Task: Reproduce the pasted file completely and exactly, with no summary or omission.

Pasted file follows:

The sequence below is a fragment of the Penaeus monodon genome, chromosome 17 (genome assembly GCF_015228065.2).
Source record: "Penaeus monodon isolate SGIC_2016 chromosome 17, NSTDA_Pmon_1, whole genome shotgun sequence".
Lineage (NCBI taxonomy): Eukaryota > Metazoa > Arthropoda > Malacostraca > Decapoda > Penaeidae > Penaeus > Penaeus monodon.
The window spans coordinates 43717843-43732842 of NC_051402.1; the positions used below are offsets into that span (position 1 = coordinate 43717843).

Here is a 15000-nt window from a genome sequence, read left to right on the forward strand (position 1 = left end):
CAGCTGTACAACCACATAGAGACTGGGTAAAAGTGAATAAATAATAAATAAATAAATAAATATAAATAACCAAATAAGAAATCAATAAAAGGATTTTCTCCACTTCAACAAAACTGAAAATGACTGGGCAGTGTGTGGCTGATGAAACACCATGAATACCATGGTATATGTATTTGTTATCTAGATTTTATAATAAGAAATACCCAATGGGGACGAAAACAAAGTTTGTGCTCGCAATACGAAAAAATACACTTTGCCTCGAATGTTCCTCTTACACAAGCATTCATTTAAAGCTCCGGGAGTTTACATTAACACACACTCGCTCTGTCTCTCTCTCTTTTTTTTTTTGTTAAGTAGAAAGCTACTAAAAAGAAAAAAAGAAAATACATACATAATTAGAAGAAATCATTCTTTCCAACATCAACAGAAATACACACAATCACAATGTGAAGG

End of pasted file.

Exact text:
The sequence below is a fragment of the Penaeus monodon genome, chromosome 17 (genome assembly GCF_015228065.2).
Source record: "Penaeus monodon isolate SGIC_2016 chromosome 17, NSTDA_Pmon_1, whole genome shotgun sequence".
Lineage (NCBI taxonomy): Eukaryota > Metazoa > Arthropoda > Malacostraca > Decapoda > Penaeidae > Penaeus > Penaeus monodon.
The window spans coordinates 43717843-43732842 of NC_051402.1; the positions used below are offsets into that span (position 1 = coordinate 43717843).

Here is a 15000-nt window from a genome sequence, read left to right on the forward strand (position 1 = left end):
CAGCTGTACAACCACATAGAGACTGGGTAAAAGTGAATAAATAATAAATAAATAAATAAATATAAATAACCAAATAAGAAATCAATAAAAGGATTTTCTCCACTTCAACAAAACTGAAAATGACTGGGCAGTGTGTGGCTGATGAAACACCATGAATACCATGGTATATGTATTTGTTATCTAGATTTTATAATAAGAAATACCCAATGGGGACGAAAACAAAGTTTGTGCTCGCAATACGAAAAAATACACTTTGCCTCGAATGTTCCTCTTACACAAGCATTCATTTAAAGCTCCGGGAGTTTACATTAACACACACTCGCTCTGTCTCTCTCTCTTTTTTTTTTTGTTAAGTAGAAAGCTACTAAAAAGAAAAAAAGAAAATACATACATAATTAGAAGAAATCATTCTTTCCAACATCAACAGAAATACACACAATCACAATGTGAAGG